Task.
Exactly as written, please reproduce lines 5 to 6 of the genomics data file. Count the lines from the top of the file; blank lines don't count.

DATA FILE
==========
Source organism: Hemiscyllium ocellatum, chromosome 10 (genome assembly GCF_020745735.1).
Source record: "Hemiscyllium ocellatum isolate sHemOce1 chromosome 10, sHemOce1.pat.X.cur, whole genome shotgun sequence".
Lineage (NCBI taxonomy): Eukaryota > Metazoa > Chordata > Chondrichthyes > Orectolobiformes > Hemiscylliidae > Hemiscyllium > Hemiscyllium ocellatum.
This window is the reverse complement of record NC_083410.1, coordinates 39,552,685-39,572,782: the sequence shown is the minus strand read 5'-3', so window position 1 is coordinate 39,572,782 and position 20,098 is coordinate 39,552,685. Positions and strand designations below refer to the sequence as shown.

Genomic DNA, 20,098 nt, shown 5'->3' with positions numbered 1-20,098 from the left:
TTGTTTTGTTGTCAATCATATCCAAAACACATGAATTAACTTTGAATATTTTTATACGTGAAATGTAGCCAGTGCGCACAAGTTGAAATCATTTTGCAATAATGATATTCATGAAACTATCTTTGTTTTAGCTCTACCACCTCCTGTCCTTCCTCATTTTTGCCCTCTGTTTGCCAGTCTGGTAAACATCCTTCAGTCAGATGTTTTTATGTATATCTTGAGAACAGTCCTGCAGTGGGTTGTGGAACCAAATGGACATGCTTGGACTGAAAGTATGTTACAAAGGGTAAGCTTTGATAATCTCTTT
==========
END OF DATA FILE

Genomic DNA, 20,098 nt, shown 5'->3' with positions numbered 1-20,098 from the left:
TTGTTTTGTTGTCAATCATATCCAAAACACATGAATTAACTTTGAATATTTTTATACGTGAAATGTAGCCAGTGCGCACAAGTTGAAATCATTTTGCAATAATGATATTCATGAAACTATCTTTGTTTTAGCTCTACCACCTCCTGTCCTTCCTCATTTTTGCCCTCTGTTTGCCAGTCTGGTAAACATCCTTCAGTCAGATGTTTTTATGTATATCTTGAGAACAGTCCTGCAGTGGGTTGTGGAACCAAATGGACATGCTTGGACTGAAAGTATGTTACAAAGGGTAAGCTTTGATAATCTCTTT